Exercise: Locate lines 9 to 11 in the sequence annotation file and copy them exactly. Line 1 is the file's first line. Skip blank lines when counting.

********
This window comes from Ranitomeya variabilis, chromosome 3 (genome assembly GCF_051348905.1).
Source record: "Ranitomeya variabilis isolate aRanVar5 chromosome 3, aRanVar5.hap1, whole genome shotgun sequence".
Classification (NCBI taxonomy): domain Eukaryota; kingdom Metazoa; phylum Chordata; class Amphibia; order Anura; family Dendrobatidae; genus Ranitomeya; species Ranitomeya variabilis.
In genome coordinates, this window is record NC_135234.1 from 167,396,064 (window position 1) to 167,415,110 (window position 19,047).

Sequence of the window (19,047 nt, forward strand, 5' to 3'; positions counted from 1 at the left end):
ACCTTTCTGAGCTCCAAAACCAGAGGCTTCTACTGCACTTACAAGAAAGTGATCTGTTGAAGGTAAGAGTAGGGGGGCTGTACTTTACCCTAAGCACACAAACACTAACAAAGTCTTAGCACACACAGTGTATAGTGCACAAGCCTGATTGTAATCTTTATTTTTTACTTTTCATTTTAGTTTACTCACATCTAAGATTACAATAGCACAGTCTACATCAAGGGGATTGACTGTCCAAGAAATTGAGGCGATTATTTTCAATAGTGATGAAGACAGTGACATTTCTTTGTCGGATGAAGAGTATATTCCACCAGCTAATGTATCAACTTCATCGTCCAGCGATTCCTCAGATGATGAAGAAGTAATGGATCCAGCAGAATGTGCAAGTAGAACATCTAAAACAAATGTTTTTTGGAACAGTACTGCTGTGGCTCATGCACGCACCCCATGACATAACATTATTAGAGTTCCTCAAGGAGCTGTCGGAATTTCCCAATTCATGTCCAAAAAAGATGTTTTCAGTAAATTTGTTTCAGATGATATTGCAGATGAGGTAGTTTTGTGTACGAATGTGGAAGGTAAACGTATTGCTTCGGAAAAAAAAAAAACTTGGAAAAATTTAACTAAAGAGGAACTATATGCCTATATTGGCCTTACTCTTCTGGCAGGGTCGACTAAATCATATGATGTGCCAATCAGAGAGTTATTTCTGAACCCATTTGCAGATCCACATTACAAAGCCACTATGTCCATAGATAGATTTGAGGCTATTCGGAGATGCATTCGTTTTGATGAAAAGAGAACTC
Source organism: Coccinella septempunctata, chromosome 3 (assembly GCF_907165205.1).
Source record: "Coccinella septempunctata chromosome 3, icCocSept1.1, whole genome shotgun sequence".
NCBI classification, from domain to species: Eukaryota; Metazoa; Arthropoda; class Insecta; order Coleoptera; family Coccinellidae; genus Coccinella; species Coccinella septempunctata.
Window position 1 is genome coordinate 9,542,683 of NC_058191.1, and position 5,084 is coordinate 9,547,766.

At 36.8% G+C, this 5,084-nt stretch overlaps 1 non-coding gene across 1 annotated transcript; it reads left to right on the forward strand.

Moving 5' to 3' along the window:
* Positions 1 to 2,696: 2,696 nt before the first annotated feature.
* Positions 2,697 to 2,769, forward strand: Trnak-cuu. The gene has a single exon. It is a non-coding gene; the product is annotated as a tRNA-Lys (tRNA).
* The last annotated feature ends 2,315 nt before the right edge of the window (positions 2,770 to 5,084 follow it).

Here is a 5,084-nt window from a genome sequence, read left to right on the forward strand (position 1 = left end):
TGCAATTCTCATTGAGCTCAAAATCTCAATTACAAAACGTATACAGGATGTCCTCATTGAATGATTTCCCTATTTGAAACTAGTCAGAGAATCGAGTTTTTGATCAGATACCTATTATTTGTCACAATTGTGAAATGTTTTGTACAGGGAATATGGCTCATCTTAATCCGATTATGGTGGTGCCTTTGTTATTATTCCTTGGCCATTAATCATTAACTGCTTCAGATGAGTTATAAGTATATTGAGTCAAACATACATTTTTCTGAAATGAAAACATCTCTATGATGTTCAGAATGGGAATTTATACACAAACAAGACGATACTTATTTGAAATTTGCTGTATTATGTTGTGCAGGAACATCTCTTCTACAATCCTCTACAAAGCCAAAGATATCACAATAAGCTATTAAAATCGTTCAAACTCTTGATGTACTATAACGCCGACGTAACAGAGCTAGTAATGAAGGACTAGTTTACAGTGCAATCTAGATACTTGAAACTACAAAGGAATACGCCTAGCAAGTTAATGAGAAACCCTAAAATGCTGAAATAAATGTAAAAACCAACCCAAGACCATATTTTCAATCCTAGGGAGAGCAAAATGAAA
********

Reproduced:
NCBI classification, from domain to species: Eukaryota; Metazoa; Arthropoda; class Insecta; order Coleoptera; family Coccinellidae; genus Coccinella; species Coccinella septempunctata.
Window position 1 is genome coordinate 9,542,683 of NC_058191.1, and position 5,084 is coordinate 9,547,766.

At 36.8% G+C, this 5,084-nt stretch overlaps 1 non-coding gene across 1 annotated transcript; it reads left to right on the forward strand.